A traumatic brain injury occurs when head trauma damages brain tissue. The physical and psychological effects can be as simple as dizziness or confusion, as severe as coma or death, and could last for days or a lifetime.
According to the Centers for Disease Control and Prevention, falls and object strikes to the head are the two most common causes of traumatic brain injuries. Depending upon your occupation, you could be directly in the line of fire.
Falls from cranes, scaffolding and walls are common in construction work, as are head injuries due to falling debris and equipment mishandling. While safety helmets and harnesses might reduce the severity of head trauma, they are not always sufficient enough to prevent it outright.
First responders have training in many types of rescue scenarios that make them susceptible to harm. Firefighters often enter burning buildings that are already on the verge of collapse, and police officers generally have a higher risk for gunshot wounds and battery, both of which could lead to a traumatic brain injury.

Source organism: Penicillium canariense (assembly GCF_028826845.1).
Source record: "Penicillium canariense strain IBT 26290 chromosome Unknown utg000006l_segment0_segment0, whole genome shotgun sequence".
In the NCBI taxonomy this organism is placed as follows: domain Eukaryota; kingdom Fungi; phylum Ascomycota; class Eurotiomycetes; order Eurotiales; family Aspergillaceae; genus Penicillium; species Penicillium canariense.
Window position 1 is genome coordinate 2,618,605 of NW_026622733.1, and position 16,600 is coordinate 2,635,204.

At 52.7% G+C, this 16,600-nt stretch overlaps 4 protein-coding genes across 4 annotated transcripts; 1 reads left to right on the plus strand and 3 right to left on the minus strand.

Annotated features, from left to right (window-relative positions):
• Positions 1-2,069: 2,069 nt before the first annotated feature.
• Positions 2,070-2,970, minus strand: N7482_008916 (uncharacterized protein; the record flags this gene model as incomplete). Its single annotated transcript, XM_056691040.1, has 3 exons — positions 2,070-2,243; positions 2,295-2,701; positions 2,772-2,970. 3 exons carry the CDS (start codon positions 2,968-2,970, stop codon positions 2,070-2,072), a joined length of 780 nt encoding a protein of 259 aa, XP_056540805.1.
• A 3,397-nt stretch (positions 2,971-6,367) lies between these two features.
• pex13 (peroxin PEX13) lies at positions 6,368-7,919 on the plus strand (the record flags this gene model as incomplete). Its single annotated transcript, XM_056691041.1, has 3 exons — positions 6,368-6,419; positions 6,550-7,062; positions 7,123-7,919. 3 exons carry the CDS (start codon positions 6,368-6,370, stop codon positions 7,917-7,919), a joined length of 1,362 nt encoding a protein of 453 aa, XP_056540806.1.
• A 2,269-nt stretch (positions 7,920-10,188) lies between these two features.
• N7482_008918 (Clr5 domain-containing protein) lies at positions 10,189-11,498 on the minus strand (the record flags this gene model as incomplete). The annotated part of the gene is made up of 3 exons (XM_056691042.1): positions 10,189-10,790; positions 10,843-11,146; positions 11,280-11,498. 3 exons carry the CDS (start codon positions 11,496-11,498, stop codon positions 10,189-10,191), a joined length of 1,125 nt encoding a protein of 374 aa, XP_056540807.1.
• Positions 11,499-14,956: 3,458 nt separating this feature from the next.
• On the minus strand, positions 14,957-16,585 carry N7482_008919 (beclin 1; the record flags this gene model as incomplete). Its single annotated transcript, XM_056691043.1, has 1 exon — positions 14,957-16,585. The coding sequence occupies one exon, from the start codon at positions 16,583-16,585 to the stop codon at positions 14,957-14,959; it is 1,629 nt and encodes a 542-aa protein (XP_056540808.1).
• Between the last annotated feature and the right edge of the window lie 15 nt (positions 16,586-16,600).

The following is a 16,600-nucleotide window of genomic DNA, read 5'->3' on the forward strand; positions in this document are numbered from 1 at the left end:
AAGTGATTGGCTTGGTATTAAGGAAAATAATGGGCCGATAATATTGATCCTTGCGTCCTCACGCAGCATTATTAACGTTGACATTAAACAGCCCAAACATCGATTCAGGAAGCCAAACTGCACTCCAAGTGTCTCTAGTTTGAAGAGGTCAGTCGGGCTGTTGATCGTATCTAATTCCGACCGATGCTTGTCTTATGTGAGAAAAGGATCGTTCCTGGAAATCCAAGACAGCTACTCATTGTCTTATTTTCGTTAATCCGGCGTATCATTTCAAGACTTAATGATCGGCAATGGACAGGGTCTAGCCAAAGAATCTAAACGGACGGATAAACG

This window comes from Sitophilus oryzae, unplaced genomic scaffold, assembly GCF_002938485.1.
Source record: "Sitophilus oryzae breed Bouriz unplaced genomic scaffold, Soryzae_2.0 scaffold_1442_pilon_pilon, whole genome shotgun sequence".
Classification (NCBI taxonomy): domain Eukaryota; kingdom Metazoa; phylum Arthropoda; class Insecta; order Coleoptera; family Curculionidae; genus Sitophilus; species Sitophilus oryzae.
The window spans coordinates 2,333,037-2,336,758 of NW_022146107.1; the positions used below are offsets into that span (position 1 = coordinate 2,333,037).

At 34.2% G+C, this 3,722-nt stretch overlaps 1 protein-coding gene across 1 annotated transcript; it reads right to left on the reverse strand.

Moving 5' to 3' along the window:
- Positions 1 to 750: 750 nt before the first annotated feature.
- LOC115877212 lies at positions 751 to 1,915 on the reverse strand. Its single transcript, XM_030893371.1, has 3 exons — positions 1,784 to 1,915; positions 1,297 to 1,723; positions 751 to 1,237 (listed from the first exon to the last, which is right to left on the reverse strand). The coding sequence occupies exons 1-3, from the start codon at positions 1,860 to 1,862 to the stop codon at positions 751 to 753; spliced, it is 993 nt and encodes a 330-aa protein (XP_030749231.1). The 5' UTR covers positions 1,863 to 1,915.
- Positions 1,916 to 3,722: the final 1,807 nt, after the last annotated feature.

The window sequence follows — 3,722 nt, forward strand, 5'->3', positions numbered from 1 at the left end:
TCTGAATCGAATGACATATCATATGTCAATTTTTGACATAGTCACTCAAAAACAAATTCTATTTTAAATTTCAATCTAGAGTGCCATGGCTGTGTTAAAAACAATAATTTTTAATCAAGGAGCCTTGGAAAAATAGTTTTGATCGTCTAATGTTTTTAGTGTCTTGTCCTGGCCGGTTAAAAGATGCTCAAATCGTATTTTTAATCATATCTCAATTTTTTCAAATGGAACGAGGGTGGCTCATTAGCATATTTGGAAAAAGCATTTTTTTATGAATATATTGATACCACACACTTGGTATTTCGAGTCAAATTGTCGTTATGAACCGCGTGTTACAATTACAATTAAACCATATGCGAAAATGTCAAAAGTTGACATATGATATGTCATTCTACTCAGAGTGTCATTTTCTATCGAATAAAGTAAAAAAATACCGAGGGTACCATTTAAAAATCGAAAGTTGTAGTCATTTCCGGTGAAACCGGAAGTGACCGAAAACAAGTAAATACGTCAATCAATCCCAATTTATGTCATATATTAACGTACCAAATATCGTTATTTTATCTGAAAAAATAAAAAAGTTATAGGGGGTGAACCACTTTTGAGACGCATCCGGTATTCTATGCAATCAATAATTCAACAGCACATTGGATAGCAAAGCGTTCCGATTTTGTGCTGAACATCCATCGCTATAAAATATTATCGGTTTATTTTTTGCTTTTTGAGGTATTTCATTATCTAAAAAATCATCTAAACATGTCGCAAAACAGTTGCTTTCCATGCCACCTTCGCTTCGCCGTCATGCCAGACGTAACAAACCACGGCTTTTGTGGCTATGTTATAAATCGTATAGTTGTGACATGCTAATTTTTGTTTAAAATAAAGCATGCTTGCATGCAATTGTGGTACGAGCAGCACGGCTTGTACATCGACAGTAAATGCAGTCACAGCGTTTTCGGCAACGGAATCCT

Manufacturing, logistics and warehouse personnel
Working in environments that use industrial process equipment, heavy machinery or large parcels could put you at risk for severe injuries, including a blow to the head because of falling objects or loss of equipment control. Even a moment of inattention might be enough to cause grave head trauma to yourself or a second employee in your danger zone.
If your profession falls outside these general categories, make an inventory of your typical work duties. Note the tasks which involve physical activity that may lead to a fall or object strike. You may then use that information to determine your occupational risk for head trauma and potential traumatic brain injury.